extreme weather

Historic Rainfall Has Flooded the Southeast [Updated]

South Carolina Hit By Historic Rain And Flooding
A flooded street in downtown Columbia. Photo: Sean Rayford/Getty Images

Joaquin may have taken his surprisingly intense act out to sea, but the Southeast still got absolutely hammered with record-smashing rainfall, especially South Carolina, where President Obama has declared a state of emergency as the region endures catastrophic flash floods resulting from what meteorologists like Dr. Jeff Masters say may be the equivalent of a 1-in-1000-year rainstorm. On Sunday, Governor Nikki Haley pleaded with residents to stay safe by staying indoors at least until Monday on account of the extensive and dangerous flooding. Meanwhile, the National Guard is helping authorities conduct rescues of people stranded by the fast rising waters, and flooding has inundated the cities of Charleston, Myrtle Beach, and Columbia, where a citywide curfew is in effect until Monday.

In addition, at least five people have been killed by the floods, more than 30,000 people have lost power, and at least 83 roads in the state were closed on Sunday, including vast stretches of interstate highway. Multiple counties in North Carolina are under states of emergency too, and coastal flood warnings are in effect there as well as in parts of Delaware, Maryland, Virginia, and New Jersey. 

To focus in on one part of South Carolina: According to Slate meteorologist Eric Holthaus, Charleston has been inundated with more than four months worth of rain since Thursday, breaking its daily rainfall record by 8 a.m. Saturday, then doubling that record by Saturday afternoon. Since Friday, Weather.com reports that Charleston has received more than 14 inches of rain; one area near Charleston received more than two feet. In fact, some of the rain in the region was so heavy it was literally off the chart at one point. As a result, the city has seen its largest floods since 1989’s Hurricane Hugo. Here’s a video of the floodwaters there on Saturday:

And statewide, everything just got worse heading into Sunday morning and beyond, overwhelming authorities. (The New York Times reports that at one point on Sunday, the Columbia Police Department had some 200 pending rescue calls.) Here is some footage of the floodwaters around Columbia on Sunday:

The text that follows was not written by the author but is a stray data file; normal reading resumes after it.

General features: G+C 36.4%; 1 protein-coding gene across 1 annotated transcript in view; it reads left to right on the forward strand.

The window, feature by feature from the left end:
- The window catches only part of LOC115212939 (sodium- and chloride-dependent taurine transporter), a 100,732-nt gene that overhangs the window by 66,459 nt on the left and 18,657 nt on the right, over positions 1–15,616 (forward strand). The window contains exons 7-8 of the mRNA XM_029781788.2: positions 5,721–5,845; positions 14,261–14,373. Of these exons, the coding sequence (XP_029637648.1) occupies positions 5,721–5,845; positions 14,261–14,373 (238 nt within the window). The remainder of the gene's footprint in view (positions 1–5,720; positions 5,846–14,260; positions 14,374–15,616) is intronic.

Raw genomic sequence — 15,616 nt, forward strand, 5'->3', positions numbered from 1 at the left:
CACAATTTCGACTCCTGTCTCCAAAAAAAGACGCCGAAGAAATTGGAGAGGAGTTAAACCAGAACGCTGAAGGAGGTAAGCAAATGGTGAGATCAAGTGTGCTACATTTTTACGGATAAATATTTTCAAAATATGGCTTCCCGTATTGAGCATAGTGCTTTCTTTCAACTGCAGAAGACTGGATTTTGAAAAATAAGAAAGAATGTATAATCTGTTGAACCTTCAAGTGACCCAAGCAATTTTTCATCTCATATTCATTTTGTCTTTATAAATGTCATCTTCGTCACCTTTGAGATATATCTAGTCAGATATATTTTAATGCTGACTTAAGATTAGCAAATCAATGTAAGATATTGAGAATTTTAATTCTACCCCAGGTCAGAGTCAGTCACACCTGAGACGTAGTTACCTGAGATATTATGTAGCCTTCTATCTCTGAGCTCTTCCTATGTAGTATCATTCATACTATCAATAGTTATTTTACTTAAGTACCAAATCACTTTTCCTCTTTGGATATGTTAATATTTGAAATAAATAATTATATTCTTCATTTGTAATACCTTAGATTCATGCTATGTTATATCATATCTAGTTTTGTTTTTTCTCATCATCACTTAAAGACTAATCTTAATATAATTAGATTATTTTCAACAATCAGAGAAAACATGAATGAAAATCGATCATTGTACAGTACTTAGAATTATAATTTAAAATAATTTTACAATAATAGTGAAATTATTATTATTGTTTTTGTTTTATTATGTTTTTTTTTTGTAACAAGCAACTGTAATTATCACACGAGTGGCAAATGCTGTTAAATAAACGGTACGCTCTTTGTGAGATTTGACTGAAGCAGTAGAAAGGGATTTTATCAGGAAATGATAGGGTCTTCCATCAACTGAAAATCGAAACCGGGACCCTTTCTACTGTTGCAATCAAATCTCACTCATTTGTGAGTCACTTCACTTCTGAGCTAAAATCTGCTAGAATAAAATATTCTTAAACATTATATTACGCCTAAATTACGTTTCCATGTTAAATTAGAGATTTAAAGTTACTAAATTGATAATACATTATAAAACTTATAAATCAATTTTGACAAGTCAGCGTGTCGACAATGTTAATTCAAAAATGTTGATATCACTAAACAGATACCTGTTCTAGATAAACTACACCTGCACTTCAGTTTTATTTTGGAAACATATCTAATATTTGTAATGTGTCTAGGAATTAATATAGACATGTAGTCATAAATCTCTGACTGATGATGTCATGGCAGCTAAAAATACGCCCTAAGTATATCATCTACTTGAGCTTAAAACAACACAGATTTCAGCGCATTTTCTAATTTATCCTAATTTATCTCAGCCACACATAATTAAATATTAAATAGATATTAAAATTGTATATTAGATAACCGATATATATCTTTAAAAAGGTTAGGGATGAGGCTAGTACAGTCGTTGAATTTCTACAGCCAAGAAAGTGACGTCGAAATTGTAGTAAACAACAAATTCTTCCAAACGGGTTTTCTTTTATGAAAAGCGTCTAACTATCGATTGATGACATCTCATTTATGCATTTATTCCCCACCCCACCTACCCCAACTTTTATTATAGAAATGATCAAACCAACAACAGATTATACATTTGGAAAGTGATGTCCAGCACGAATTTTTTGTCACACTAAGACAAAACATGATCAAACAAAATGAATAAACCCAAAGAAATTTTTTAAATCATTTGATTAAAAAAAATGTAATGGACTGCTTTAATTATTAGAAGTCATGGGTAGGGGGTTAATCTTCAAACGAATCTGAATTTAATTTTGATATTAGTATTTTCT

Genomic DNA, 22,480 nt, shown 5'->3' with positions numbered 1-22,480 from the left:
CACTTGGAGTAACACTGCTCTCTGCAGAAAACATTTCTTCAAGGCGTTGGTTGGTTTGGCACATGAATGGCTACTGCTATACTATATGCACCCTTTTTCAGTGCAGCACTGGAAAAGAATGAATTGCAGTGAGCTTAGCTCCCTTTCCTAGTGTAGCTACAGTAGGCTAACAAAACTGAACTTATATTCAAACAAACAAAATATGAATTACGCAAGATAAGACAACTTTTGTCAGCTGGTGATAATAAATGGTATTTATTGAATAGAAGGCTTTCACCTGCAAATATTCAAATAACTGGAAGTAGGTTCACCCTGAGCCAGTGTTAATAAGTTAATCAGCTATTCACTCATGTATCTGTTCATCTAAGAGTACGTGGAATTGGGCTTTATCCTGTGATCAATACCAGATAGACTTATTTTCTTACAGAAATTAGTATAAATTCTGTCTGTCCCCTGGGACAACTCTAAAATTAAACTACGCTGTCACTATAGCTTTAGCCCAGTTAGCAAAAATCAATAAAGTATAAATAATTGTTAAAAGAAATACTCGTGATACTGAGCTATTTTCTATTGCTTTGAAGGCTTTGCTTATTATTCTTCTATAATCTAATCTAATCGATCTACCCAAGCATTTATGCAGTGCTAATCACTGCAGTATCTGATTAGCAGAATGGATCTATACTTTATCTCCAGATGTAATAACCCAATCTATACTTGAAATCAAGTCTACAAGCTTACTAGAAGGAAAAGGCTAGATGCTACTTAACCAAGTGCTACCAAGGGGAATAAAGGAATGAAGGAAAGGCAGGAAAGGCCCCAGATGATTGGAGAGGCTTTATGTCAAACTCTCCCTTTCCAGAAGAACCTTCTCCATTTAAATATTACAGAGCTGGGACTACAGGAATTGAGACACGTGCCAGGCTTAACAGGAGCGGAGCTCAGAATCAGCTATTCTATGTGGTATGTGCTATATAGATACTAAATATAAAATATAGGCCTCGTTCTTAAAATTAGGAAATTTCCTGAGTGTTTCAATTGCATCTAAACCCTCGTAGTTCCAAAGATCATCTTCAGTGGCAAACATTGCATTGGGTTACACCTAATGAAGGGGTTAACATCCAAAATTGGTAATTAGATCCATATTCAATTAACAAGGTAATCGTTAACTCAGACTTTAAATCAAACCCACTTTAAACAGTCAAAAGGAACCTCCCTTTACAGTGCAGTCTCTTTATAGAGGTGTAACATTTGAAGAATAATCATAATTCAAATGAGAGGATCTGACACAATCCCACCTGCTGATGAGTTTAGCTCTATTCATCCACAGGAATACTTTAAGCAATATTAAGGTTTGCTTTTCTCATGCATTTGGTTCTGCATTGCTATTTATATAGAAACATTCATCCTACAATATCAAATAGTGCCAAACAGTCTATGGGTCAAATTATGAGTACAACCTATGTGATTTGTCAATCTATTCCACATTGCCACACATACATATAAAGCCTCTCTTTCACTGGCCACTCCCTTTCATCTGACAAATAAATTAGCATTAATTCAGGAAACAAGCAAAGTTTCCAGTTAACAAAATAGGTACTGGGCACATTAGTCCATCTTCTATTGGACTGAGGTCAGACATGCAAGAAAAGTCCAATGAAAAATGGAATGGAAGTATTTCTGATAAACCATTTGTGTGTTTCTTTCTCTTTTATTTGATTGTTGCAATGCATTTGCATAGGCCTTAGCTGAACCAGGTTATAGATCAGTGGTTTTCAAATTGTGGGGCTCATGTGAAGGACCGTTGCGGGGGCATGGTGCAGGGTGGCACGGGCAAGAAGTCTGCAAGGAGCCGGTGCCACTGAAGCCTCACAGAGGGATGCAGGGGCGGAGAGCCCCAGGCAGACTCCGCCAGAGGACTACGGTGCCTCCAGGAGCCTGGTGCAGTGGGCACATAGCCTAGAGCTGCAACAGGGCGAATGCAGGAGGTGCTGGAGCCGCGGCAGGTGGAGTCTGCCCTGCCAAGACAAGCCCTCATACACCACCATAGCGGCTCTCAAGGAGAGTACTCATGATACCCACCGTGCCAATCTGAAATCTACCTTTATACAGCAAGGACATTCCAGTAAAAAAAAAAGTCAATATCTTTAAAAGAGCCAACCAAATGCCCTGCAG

And from Myrtle Beach:

So why is this all happening? Eric Holthaus explains that while the rainy weather was already pretty strange and very rare, it’s Joaquin that has pushed the situation into historical-superlative territory:

The incredible moisture flow streaming toward South Carolina from the Atlantic Ocean is being enhanced by Hurricane Joaquin, which continued to strengthen on Saturday and is now the strongest hurricane on record in the Atlantic this far north this late in the year, and one of the strongest ever during an El Niño, which typically makes Atlantic hurricanes weaker.

And how strong had Joaquin surprisingly gotten? Near category-five strong. Also — that resulting moisture flow is pretty wild:

And for the meteorologically inclined, read up on atmospheric rivers, which also help explain this extraordinarily rare weather event. Meanwhile, the rain assault on the Carolinas continued throughout Sunday:

Most of the intense rain had shifted north by Sunday night, but remember that even after the rain stops, it will be a few days before rivers reach their peak heights as the widespread rainwater distributes throughout the region’s waterways. This video was taken north of Charleston on Sunday; on Monday, such a flow could be even worse:

In higher elevations, mudslides and landslides are possible as well. The only bright side, considering all the devastation, is that it all would have been much, much worse if monster Joaquin had made landfall in the U.S.

For an enormous collection of images and videos of the disaster, as well as up-to-the-minute coverage, head over to Accuweather’s live blog.

This post has been updated throughout.

Historic Rainfall Has Flooded the Southeast